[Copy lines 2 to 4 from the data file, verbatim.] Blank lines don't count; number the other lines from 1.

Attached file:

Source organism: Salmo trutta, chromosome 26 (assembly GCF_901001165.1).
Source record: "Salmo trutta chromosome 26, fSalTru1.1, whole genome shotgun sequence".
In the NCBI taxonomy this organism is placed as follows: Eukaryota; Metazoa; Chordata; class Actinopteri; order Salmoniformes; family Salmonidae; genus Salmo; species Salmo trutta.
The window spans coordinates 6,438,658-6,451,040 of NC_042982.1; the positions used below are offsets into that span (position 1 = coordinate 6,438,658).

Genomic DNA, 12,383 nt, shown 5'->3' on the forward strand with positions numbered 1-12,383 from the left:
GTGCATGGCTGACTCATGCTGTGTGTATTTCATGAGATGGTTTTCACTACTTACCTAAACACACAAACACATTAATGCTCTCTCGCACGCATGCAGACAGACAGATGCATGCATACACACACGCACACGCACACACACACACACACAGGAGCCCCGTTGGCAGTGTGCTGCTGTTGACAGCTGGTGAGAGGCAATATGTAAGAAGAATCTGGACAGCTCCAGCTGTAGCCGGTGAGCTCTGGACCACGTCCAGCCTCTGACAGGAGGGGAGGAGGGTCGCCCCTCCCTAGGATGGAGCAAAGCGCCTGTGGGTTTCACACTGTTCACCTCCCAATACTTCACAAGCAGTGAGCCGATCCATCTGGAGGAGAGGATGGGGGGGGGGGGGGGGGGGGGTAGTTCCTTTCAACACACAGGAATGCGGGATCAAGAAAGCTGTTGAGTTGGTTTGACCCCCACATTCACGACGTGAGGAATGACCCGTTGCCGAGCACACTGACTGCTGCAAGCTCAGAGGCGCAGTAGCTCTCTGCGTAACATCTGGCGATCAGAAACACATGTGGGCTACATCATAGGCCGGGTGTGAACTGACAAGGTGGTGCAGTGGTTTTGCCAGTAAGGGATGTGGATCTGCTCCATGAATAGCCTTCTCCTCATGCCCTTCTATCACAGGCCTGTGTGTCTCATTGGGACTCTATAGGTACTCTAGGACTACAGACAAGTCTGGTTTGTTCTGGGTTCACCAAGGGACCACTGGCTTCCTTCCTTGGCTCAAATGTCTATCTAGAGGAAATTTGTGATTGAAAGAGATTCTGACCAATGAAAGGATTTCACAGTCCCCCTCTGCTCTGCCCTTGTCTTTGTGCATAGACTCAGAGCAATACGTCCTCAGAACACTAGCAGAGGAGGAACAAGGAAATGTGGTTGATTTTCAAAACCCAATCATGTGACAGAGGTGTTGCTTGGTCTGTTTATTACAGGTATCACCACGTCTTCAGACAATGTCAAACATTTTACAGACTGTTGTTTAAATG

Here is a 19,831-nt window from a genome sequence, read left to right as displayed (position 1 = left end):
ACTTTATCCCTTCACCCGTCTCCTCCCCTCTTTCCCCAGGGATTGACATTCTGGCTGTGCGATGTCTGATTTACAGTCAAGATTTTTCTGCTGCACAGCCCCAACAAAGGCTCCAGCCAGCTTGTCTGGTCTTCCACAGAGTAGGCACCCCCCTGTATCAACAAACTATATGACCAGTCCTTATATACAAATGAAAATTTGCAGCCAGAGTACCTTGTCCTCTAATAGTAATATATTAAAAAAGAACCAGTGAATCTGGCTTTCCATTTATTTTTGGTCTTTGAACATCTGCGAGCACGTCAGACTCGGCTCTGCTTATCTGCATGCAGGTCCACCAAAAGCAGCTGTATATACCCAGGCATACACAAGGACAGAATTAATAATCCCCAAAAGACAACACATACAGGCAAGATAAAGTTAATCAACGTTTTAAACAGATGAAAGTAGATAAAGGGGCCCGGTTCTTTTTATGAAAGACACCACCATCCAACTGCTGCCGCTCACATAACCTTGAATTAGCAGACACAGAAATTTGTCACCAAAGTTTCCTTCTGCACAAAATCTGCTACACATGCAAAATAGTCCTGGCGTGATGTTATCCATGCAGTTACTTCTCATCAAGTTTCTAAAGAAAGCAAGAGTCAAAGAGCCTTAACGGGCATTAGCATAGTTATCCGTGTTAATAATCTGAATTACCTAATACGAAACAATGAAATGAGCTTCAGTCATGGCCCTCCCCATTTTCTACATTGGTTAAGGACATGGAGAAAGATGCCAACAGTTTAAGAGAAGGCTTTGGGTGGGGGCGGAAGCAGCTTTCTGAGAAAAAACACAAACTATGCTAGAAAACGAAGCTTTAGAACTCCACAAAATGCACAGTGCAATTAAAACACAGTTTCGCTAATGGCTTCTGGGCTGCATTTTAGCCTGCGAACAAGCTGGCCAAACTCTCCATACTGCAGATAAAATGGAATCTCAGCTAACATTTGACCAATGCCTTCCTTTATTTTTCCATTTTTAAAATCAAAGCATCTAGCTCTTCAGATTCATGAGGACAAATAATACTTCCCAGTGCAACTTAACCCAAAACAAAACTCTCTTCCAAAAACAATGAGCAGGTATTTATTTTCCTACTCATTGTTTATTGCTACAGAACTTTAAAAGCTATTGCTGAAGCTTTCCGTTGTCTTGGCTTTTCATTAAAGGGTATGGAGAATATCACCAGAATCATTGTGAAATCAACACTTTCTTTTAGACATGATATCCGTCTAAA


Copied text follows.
Source record: "Salmo trutta chromosome 26, fSalTru1.1, whole genome shotgun sequence".
In the NCBI taxonomy this organism is placed as follows: Eukaryota; Metazoa; Chordata; class Actinopteri; order Salmoniformes; family Salmonidae; genus Salmo; species Salmo trutta.
The window spans coordinates 6,438,658-6,451,040 of NC_042982.1; the positions used below are offsets into that span (position 1 = coordinate 6,438,658).